Debates and dialectics fall under the five rulings and are prohibited if silencing one’s opponent is what is intended. The reason for this is that it engenders destructive matters that have been prohibited such as contempt, envy, vanity and love of position in the hearts of men.
Indeed some scholars of penetrating insight have even reckoned recurring disputation to be among the venal sins.
The Prophet said about argumentation:
People never go astray after they had guidance except it’s replaced with argumentation.
That’s actually a quality of people that are astray, they start arguing about everything and they can’t agree on anything… and that’s why if there’s disagreement about something, you shouldn’t get into arguments about it.
So, when we have differences of opinion, you can clarify what your position is but don’t attack people who take another position. For example: “Do we celebrate the Prophet’s birthday or not?”…
These are issues of difference, and you can present your position that’s fine. Say: “Look! The salaf didn’t practice it, here’s why we shouldn’t practice it, but we recognize there’s a difference here…” And show the two arguments right, and then leave people alone.
But to go and try to stop people from practicing things that are disagreed on that leads to sectarianism, it leads to division, it leads to hatred, and it splits in Ummah. Allah says:
This Ummah is one Ummah and I’m your Lord.
Don’t forget who’s your Lord.
“It is idolatry to make the service greater than the God.”
The Prophet was very generous with people about even when they broke the rules. He was very generous to the man who slept with his wife during Ramadan; just look at that hadith how he dealt with him, or the people that were new in Islam, he just told them:
Say bismillah and eat the meat.
“Why are you telling them that?”
Because what you put in your mouth is so important. He said:
They’re new Muslims. Leave them alone.
This is wisdom.
But people want somebody becomes Muslim to be like the companions the next day, even though they’re not like the companions!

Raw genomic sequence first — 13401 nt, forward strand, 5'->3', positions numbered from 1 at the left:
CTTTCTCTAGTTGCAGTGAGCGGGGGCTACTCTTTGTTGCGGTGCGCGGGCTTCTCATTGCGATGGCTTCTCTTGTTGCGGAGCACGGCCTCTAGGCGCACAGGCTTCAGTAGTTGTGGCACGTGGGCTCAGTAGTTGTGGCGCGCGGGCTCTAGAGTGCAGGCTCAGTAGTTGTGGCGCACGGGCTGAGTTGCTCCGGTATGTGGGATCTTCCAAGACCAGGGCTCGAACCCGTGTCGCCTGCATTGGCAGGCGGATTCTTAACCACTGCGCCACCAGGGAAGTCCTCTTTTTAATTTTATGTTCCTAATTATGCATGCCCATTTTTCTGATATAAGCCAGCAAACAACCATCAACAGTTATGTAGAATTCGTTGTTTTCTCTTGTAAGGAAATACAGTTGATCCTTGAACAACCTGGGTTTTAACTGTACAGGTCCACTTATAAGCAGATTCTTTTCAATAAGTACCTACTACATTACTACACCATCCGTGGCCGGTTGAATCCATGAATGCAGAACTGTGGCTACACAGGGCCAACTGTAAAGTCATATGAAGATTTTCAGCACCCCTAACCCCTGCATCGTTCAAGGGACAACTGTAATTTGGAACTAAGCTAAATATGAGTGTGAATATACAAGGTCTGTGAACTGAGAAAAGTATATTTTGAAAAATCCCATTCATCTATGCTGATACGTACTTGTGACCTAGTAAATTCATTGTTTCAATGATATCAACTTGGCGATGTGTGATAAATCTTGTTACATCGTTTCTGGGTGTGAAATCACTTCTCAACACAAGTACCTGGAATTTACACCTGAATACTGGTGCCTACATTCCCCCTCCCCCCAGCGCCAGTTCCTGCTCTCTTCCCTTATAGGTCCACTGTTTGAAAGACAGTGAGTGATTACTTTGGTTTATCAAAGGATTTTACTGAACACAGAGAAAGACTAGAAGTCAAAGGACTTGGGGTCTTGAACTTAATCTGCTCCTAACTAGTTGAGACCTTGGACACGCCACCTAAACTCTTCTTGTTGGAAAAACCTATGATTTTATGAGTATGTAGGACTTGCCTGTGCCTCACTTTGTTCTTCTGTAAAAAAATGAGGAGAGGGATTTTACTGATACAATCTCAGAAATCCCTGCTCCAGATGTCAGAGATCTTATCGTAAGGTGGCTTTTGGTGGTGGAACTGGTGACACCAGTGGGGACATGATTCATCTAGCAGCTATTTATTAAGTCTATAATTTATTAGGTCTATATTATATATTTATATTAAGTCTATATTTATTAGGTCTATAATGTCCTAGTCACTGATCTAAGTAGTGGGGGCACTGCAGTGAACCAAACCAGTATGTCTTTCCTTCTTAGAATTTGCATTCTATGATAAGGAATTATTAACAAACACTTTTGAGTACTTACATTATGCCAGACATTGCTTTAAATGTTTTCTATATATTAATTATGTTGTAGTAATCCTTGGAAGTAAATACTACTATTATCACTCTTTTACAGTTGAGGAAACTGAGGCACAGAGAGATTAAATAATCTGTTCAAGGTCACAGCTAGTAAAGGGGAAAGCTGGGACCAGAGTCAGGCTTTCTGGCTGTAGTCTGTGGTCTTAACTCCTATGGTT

But this is what they expect. No. Let them come in with all their faults and blemishes.
Imam Malik said:
“Argumentation has nothing to do with our religion.”
A man came to Imam Malik once and said:
“I want to argue with you.”
Imam Malik said: “So if you beat me.”
He said: “You follow me.”
He said: “And if I beat you.”
He said: “I follow you.”
He said: “What if a third person comes and he beats both of us?”
He said: “Then we follow him.”
He said: “You’re going to be on a new religion every day. See you later!”
People discover: “Oh I found this new hadith!” You’re not going to discover anything new. You might find something out, but the Maliki school knew about it, the Hanafi school knew about it, the Shafi’i school knew about it. They all knew about it. They’ve been debating this stuff for centuries. It’s very dangerous all of this argumentation.
But sometimes you have to argue. Noah argued with his people; he complained that he was always arguing with them, he was trying to save them.
So argument can be allowed too, even they say that for students it’s good to debate but they have to know the rules of debating because it sharpens their minds.
Imam Shafi’i said that he never got into a debate except he didn’t care who won.
“I don’t care whether I won the debate or the one I was debating with won.”
For him what was important was the truth manifested. That’s somebody who doesn’t have ego invested in the debate.
Watch the full talk here.